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Graphene enables room temperature single photon emitter and detector for unhackable Quantum Key Cryptography (QKD)

Quantum Key Distribution, or QKD, enables two remote parties, “Alice” and “Bob”, who are connected by a passive optical link to securely generate secret key material. Single-photon sources (SPSs) and single-photon detectors (SPDs) are key devices for enabling practical quantum key distributions (QKDs).  Single photon generation is necessary for secure quantum transmission; otherwise, an eavesdropping party might intercept one of the transmitted photons and thus get a copy of the message. Moreover, Single-photon sources (SPSs) at Telecom-band are of special interest because the existing telecom backbone networks exhibit a minimal transmission loss around 1.55 μm.



Single photon light emitting diodes for on-chip integration

In 2016, Researchers from the Graphene Flagship reported to  use layered materials to create an all-electrical quantum light emitting diodes (LED) with single-photon emission. These LEDs have potential as on-chip photon sources in quantum information applications. Atomically thin LEDs emitting one photon at a time have been developed by researchers from the Graphene Flagship. Constructed of layers of atomically thin materials, including transition metal dichalcogenides (TMDs), graphene, and boron nitride, the ultra-thin LEDs showing all-electrical single photon generation could be excellent on-chip quantum light sources for a wide range of photonics applications for quantum communications and networks. The research, reported in Nature Communications, was led by the University of Cambridge, UK.


The ultra-thin devices reported in the paper are constructed of thin layers of different layered materials, stacked together to form a heterostructure. Electrical current is injected into the device, tunnelling from single-layer graphene, through few-layer boron nitride acting as a tunnel barrier, and into the mono- or bi-layer TMD material, such as tungsten diselenide (WSe2), where electrons recombine with holes to emit single photons. At high currents, this recombination occurs across the whole surface of the device, while at low currents, the quantum behaviour is apparent and the recombination is concentrated in highly localised quantum emitters.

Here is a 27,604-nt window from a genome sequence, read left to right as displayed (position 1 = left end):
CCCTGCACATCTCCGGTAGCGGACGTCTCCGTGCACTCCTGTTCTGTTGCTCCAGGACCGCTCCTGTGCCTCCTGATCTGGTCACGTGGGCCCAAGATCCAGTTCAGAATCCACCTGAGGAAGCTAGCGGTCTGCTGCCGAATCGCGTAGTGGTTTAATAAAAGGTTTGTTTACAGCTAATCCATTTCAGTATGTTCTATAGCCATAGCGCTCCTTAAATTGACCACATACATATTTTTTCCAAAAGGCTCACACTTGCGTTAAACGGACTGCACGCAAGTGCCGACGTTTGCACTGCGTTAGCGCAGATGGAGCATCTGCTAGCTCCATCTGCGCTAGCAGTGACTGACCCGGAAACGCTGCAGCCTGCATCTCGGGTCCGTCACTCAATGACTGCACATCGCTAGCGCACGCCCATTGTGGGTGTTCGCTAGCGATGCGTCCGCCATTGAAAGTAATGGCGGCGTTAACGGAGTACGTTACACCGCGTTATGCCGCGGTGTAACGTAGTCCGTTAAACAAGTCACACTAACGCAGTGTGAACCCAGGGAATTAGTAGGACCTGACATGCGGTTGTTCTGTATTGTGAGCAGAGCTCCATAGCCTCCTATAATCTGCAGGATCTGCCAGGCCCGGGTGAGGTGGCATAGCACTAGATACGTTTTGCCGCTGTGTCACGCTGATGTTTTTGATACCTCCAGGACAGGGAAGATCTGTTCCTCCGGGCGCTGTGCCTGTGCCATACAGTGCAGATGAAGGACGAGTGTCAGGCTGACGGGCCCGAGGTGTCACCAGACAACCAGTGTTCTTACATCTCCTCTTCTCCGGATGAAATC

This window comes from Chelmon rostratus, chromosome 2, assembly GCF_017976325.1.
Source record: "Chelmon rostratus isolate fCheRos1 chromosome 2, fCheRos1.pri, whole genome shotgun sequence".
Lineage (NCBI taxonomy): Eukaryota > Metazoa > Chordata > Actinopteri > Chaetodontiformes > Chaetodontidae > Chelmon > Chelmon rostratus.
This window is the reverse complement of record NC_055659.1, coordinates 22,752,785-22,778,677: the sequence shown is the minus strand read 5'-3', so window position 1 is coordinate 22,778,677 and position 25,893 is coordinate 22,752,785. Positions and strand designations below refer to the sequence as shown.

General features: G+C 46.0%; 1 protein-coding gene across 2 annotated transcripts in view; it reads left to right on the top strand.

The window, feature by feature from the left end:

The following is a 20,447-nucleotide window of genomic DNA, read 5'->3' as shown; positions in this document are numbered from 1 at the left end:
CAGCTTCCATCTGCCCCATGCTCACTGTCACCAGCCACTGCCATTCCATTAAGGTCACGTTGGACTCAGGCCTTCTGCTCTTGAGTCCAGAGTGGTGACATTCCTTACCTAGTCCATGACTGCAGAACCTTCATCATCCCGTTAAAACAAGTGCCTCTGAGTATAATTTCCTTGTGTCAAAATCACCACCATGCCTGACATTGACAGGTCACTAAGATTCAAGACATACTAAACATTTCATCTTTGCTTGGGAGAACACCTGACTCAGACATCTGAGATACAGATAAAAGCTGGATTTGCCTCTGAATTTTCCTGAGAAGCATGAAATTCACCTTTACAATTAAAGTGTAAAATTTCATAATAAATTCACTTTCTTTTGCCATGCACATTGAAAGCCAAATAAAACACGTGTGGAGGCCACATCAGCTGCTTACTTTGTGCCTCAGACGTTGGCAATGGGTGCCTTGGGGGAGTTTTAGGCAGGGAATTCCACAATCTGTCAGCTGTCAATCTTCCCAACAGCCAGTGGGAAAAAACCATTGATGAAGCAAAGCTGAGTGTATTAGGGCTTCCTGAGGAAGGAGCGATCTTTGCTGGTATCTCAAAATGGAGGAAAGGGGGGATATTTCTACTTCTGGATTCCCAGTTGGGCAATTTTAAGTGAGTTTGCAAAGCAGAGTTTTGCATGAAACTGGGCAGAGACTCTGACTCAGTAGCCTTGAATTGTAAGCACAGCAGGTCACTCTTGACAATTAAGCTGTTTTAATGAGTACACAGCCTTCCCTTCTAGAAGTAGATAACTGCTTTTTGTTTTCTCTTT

All-electrical single photon emission is a key priority for integrated quantum optoelectronics. Typically, single photon generation relies on optical excitation and requires large-scale optical set-ups with lasers and precise alignment of optical components. This research brings on-chip single photon emission for quantum communication a step closer. Prof Mete Atatüre (Cavendish Laboratory, University of Cambridge, UK), co-author of the research, explains “Ultimately, in a scalable circuit, we need fully integrated devices that we can control by electrical impulses, instead of a laser that focuses on different segments of an integrated circuit. For quantum communication with single photons, and quantum networks between different nodes — for example, to couple qubits — we want to be able to just drive current, and get light out. There are many emitters that are optically excitable, but only a handful are electrically driven” In their devices, a modest current of less than 1 µA ensures that the single-photon behaviour dominates the emission characteristics.


The layered structure of TMDs makes them ideal for use in ultra-thin heterostructures for use on chips, and also adds the benefit of atomically precise layer interfacing. The quantum emitters are highly localised in the TMD layer and have spectrally sharp emission spectra. The layered nature also offers an advantage over some other single-photon emitters for feasible and effective integration into nanophotonic circuits. Prof Frank Koppens (ICFO, Spain), leader of Work Package 8 — Optoelectronics and Photonics, adds “Electrically driven single photon sources are essential for many applications, and this first realisation with layered materials is a real milestone. This ultra-thin and flexible platform offers high levels of tunability, design freedom, and integration capabilities with nano-electronic platforms including silicon CMOS.”